• The following assumes that you've already got a bike that is roughly the right size. There are limits to how much you can adjust an ill fitting frame, without compromising handling and stability. If you're in the market for a new bike, go to a quality bike shop, try some bikes out and get some good advice (see above).
  • You shouldn't be able to touch the floor with both feet when sitting on the saddle! An all too common myth and a hangover from your learner days. To set your saddle height correctly, sit on the bike and rotate the pedals until one of them is at the furthermost position from the saddle (i.e. in line with the seat tube). Your leg should be very slightly bent and you should be able to turn the pedals without stretching, pointing your toe or rocking your hips.
  • Start with your saddle level - Looking at the bike from the side, the top of the saddle should be level. Use a spirit level, as the tops of saddles can be a confusing shape. Use this as a starting point. If you find you're having to push yourself back onto the saddle as you ride, angle it slightly back. If you find that the front of the saddle is squashing your delicate areas, try angling the saddle slightly forwards. Whichever way you go, make small adjustments and take the bike for a quick test ride in between. You'll know straight away if it is wrong.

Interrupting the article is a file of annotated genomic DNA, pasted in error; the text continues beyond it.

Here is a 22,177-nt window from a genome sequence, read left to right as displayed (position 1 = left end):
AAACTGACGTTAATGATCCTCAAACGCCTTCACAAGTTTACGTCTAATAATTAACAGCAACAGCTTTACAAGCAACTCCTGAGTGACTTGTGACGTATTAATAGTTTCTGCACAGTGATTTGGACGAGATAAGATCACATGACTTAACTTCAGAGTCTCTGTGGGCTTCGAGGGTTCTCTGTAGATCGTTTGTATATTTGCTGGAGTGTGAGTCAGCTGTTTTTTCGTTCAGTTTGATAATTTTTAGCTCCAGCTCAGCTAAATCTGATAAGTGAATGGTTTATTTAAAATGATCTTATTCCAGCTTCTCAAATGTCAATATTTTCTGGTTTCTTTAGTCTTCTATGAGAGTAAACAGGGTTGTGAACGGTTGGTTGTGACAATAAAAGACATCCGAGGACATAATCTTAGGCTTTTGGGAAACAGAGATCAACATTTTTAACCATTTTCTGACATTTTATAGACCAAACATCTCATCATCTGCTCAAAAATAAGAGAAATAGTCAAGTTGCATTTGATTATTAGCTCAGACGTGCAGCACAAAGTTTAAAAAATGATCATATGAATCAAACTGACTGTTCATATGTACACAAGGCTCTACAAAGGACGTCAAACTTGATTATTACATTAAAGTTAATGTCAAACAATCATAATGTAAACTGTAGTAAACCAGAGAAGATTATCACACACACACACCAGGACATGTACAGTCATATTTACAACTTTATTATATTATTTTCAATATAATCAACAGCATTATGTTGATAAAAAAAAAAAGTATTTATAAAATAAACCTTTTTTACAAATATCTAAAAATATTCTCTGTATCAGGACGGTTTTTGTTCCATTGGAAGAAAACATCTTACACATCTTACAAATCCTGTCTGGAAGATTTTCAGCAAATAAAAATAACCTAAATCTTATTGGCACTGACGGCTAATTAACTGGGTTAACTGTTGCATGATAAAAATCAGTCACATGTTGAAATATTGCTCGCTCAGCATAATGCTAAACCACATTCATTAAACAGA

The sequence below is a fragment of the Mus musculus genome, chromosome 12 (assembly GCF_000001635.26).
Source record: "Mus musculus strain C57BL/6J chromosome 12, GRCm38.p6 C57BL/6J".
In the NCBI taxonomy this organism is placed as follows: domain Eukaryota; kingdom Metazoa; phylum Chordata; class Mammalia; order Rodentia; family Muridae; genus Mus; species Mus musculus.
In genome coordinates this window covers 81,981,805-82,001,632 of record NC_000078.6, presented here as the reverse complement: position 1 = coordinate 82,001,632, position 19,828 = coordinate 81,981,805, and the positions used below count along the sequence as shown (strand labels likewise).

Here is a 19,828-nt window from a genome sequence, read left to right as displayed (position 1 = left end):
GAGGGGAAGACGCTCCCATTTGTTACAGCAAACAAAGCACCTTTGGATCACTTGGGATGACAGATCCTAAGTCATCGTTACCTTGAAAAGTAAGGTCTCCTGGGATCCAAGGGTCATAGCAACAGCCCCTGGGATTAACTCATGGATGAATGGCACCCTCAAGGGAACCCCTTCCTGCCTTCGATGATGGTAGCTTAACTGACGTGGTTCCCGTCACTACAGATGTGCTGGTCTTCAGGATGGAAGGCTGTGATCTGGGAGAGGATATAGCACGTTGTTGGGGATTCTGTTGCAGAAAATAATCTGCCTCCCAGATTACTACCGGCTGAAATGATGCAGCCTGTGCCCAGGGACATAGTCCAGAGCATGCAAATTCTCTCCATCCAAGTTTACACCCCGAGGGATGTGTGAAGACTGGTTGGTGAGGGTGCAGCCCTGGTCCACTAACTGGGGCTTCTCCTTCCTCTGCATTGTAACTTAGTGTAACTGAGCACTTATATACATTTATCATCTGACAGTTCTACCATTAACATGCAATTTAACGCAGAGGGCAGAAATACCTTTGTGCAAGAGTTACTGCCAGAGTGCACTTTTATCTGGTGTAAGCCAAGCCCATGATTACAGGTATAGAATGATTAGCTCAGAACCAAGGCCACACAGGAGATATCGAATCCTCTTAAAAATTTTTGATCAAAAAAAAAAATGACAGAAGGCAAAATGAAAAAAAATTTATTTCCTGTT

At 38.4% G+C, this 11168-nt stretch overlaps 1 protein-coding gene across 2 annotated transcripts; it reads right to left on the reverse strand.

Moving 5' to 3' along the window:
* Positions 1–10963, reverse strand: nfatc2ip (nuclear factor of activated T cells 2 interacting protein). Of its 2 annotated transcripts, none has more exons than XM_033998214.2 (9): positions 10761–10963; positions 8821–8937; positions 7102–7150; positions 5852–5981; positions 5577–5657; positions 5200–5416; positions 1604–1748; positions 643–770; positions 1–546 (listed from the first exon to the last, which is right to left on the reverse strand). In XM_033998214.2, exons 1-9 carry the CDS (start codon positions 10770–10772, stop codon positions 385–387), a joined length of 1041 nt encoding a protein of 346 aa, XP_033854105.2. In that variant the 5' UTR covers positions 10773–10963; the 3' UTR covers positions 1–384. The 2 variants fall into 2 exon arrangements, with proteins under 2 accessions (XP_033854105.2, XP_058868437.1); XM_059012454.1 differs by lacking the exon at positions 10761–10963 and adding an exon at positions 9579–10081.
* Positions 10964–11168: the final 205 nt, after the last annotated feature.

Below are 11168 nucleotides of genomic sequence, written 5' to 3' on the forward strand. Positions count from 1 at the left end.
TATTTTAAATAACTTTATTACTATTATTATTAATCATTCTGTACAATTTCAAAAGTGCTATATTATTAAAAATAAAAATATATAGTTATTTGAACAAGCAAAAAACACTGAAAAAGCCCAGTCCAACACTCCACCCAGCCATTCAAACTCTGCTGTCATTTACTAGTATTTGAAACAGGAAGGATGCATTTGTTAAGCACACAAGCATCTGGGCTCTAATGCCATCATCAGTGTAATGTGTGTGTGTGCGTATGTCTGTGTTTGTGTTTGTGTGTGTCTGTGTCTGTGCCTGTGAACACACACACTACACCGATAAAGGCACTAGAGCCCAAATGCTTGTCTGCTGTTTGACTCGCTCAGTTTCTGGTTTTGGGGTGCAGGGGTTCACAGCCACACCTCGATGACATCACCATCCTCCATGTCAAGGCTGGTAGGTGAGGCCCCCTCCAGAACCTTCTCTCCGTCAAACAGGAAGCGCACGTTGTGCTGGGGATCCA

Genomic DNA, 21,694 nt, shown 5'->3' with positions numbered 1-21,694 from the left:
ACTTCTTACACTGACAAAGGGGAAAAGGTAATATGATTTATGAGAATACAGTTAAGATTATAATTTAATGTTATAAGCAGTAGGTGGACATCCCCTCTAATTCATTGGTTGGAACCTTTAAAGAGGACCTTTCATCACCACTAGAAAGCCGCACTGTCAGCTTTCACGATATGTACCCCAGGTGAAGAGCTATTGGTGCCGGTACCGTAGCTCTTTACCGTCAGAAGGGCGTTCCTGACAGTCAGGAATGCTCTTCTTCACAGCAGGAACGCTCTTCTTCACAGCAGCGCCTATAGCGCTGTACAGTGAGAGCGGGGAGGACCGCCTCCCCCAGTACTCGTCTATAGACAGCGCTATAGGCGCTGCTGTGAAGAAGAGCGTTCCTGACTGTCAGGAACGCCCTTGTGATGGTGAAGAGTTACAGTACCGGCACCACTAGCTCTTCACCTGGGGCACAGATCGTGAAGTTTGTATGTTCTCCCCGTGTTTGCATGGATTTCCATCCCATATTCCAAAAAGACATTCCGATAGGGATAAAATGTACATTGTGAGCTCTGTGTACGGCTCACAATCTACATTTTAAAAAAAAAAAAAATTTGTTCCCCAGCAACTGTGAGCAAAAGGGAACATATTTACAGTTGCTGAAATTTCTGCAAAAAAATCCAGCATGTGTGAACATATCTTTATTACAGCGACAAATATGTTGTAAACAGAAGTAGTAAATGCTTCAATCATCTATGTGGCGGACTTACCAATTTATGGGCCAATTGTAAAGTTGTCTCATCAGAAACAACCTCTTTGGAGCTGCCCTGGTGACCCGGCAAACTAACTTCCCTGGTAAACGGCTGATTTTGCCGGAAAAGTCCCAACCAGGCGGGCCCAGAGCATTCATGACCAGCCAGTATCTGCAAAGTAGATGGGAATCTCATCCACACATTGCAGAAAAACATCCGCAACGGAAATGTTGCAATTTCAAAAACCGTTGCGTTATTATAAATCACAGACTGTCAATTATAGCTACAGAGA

• Start with your Handlebars level with your Saddle - Cue gasps of horror from die-hards/racers. Trust me, it's good advice. Get your bars level with your saddle to begin with. This will lessen strain on your lower back, relieve the crick in your neck and distribute the load more appropriately between your hands and your sit bones. If you find your back is strained or there's still too much weight on your wrists, lift the bars more. If you feel you'll be more comfortable with your bars slightly lower, then try it out, but only make small changes at a time. If you're setting your riding position based on magazine pictures or peer pressure, forget it and listen to your body instead. A flat back may be the holy grail for racing, but we're talking about enjoying the ride aren't we? Chances are that after a long day in the saddle, discomfort will take a much bigger toll than a slight aerodynamic trade-off.
  • Sorting out your Reach is an 'arms-length' affair - Reach is the distance between the tip of your saddle and your handlebars (at the point where you hold them most of the time). A really good rule of thumb, which sounds archaic and 'old wives' tale-ish' is to put your elbow against the tip of the saddle with your forearm pointing towards the stem. Place your other hand sideways at the tip of your fingers, forming a letter 't' with your hands. Your little finger should line up with your handlebars. You can adjust reach in a number of ways. You can buy a longer or shorter stem or more cheaply, you can slide the saddle back and forth on the rails to accommodate.
  • The four golden rules above should sort out 90 percent of your fit issues. From then on in, it's fine tuning and experimenting to maximise your comfort without blunting your efficiency too much.